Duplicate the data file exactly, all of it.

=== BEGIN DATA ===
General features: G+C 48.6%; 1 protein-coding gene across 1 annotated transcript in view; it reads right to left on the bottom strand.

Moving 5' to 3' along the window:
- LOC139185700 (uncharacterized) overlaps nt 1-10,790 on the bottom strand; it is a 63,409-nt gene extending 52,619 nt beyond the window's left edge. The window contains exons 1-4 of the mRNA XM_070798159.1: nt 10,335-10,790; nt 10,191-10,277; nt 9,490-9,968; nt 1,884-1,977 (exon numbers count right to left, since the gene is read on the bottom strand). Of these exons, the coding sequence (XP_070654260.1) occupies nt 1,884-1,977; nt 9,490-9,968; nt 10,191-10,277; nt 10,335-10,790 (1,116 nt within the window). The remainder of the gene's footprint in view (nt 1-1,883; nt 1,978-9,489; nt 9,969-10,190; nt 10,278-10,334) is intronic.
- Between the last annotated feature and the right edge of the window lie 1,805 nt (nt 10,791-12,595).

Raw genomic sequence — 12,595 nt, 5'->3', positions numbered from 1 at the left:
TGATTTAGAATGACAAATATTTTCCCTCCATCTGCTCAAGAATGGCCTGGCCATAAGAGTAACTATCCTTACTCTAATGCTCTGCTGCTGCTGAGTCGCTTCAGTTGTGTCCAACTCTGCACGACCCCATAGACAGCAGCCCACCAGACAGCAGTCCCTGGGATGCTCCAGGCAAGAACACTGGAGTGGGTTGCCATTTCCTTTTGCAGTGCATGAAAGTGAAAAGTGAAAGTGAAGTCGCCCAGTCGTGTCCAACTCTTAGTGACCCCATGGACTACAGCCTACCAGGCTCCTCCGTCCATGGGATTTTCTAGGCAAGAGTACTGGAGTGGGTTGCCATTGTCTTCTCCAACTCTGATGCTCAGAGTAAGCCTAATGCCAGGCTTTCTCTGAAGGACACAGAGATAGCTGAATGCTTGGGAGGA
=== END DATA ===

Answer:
General features: G+C 48.6%; 1 protein-coding gene across 1 annotated transcript in view; it reads right to left on the bottom strand.

Moving 5' to 3' along the window:
- LOC139185700 (uncharacterized) overlaps nt 1-10,790 on the bottom strand; it is a 63,409-nt gene extending 52,619 nt beyond the window's left edge. The window contains exons 1-4 of the mRNA XM_070798159.1: nt 10,335-10,790; nt 10,191-10,277; nt 9,490-9,968; nt 1,884-1,977 (exon numbers count right to left, since the gene is read on the bottom strand). Of these exons, the coding sequence (XP_070654260.1) occupies nt 1,884-1,977; nt 9,490-9,968; nt 10,191-10,277; nt 10,335-10,790 (1,116 nt within the window). The remainder of the gene's footprint in view (nt 1-1,883; nt 1,978-9,489; nt 9,969-10,190; nt 10,278-10,334) is intronic.
- Between the last annotated feature and the right edge of the window lie 1,805 nt (nt 10,791-12,595).

Raw genomic sequence — 12,595 nt, 5'->3', positions numbered from 1 at the left:
TGATTTAGAATGACAAATATTTTCCCTCCATCTGCTCAAGAATGGCCTGGCCATAAGAGTAACTATCCTTACTCTAATGCTCTGCTGCTGCTGAGTCGCTTCAGTTGTGTCCAACTCTGCACGACCCCATAGACAGCAGCCCACCAGACAGCAGTCCCTGGGATGCTCCAGGCAAGAACACTGGAGTGGGTTGCCATTTCCTTTTGCAGTGCATGAAAGTGAAAAGTGAAAGTGAAGTCGCCCAGTCGTGTCCAACTCTTAGTGACCCCATGGACTACAGCCTACCAGGCTCCTCCGTCCATGGGATTTTCTAGGCAAGAGTACTGGAGTGGGTTGCCATTGTCTTCTCCAACTCTGATGCTCAGAGTAAGCCTAATGCCAGGCTTTCTCTGAAGGACACAGAGATAGCTGAATGCTTGGGAGGA